The following is an excerpt from “Behind the Scenes of an Opera-House”, written in 1888. The author, Gustav Kobbé, tours the backstage of the Metropolitan Opera in New York City. Be sure to check out the previous excerpt when you are finished here! The following details the construction of a large idol for the Met’s 1888 production of “Ferdinand Cortez”. As an added bonus, you can read the original New York Times’ review of that production.
Behind the Scenes of an Opera-House, by Gustav Kobbé.
[T]he property-master had made out a list of the articles to be manufactured in his department. He had not been hampered by the problem of historical accuracy. He found drawings of Mexican antiquities from which he made sketches of the Mexican implements of war and peace to be used in the opera, and from a genuine Mexican relic of that period, seen by chance in the show window of a store, he obtained his scheme for the principal property in the work, the image of the god Talepulka. He found he could have all these historically correct, except that he did not think it necessary to go to the length of decorating the idol with a paste made from a mixture of grain with human blood. A problem arose, however, when he considered the construction of the idol. He ascertained from the libretto that the idol and the back wall of the temple are shattered by an explosion, and that, just before the catastrophe, flames flash from the idol’s eyes and mouth. He consulted with the gas-engineer, who had already considered the matter, and concluded that it would be most practical to produce the flames by means of gas supplied through a hose running from the wings.
The property-master then made the following note in his plot book: “Flames leap up high from the heathen image—the gas-hose must be detached and drawn into the wings immediately afterward so as not to be visible when the image has fallen apart.” The necessity of having the gas-hose detached determined the method of shattering the idol. It is a theatrical principle that a mechanical property should be so constructed that it can be worked by the smallest possible number of men. This principle was kept in view when the method of shattering Talepulka was determined upon. The god was divided from top to bottom into two irregular pieces. These were held together by a line, invisible from the audience, which was tied around the image near the pedestal. Another line, leading into the wings, was attached to the side of the top of one of the pieces. At the first report of the explosion a man concealed behind the pedestal, whose duty it also is to detach the gas-hose, cuts the line fastened around the idol, and the pieces slightly separate, so that the image seems to have cracked in two jagged pieces. At the next report a man in the wings pulls at the other line and the two pieces fall apart.
The manner in which the effect of flames flashing from the eyes and the mouth of Talepulka was produced was only outlined in the statement that it was accomplished by gas supplied through a hose. The complete device of the gas-engineer, a functionary who in a modern theatrical establishment of the first rank must also be an electrician, was as follows: Behind the image the flow of gas was divided into two channels by a T. One stream fed concealed gas-jets near the eyes and mouth, which were lighted before the curtain rose and played over large sprinkler burners in the eyes and mouth. These burners were attached to a pipe fed by the second stream. When the time arrived for the fire to flash, the man behind the pedestal turned on the second stream of gas, which, as soon as it issued from the sprinkler-burners, was ignited by the jets. By freeing and checking this stream of gas the man caused the image to flash fire at brief intervals. Thus only two men were required to work this important property.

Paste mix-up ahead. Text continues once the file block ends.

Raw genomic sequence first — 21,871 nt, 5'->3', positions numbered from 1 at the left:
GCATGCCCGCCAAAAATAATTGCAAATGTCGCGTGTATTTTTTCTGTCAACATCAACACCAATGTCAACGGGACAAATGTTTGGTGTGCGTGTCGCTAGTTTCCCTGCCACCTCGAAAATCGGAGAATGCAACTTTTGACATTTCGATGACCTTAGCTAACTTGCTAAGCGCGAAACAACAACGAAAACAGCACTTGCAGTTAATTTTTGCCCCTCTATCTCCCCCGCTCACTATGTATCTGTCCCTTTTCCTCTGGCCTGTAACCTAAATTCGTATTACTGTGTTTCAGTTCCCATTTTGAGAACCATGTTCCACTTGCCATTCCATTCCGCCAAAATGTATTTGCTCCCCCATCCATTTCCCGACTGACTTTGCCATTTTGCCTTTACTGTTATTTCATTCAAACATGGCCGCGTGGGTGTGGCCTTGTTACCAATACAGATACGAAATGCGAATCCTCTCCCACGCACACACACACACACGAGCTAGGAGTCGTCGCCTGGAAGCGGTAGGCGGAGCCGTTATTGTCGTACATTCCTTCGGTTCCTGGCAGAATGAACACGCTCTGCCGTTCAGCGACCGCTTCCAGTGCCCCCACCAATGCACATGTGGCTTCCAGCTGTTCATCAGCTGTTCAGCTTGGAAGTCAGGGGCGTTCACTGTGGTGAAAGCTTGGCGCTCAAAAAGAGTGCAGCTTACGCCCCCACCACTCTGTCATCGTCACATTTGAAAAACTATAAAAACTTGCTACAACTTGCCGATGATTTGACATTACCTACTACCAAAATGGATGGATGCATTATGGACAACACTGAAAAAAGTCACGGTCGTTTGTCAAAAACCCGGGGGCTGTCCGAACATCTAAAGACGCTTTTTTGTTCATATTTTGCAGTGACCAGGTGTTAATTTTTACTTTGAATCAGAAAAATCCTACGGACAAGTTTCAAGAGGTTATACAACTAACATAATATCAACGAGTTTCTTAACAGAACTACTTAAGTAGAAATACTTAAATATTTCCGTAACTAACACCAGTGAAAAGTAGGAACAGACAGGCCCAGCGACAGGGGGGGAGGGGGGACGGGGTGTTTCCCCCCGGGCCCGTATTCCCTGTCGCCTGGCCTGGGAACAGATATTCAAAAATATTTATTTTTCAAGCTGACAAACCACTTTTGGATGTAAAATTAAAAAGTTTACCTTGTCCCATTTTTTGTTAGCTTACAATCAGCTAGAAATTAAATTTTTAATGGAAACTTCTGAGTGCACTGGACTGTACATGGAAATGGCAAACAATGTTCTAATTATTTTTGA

The idol was but one of four hundred and fifty-six properties which were manufactured on the premises for the production of “Ferdinand Cortez,” and when it is considered that the average number of properties required for an opera or music-drama is three hundred and fifty, it will be understood that the yearly manufacture of these for an opera-house which every season adds some three works to its repertoire is an industry of great magnitude. For instance, one ton and a half of clay was needed for modelling the Mexican idol, and that property represents three months’ work. It was first sketched in miniature, then ”scaled”—that is, projected full size on a huge drawing-board—next modelled in clay, and then cast in plaster. The modelling and casting of properties are done in a room in the basement of the building, on the o-p-side [Eric: opposite-prompt side, in this case, stage-left] of the stage. The idol was cast in twenty pieces. These were transferred from the modelling-room to the property workshop on the third floor of the building, prompt side, where are also several other rooms in which properties are made, the two armories, the scenic artist’s studio, and the property-master’s office. In the workshop the properties are finished in papier-maché, the casts being used as moulds. They are not filled with pulp, which is one method of making papier-maché, but with layers of paper. The first layer is of white paper, moistened so that it will adapt itself to the shape of the cast. Layer after layer of brown paper is then pasted over it. The cast having been thus filled is placed in an oven heated by alcohol, and baked until the layers of paper form one coherent mass the shape of the cast. Properties thus manufactured have the desirable qualities of strength and lightness.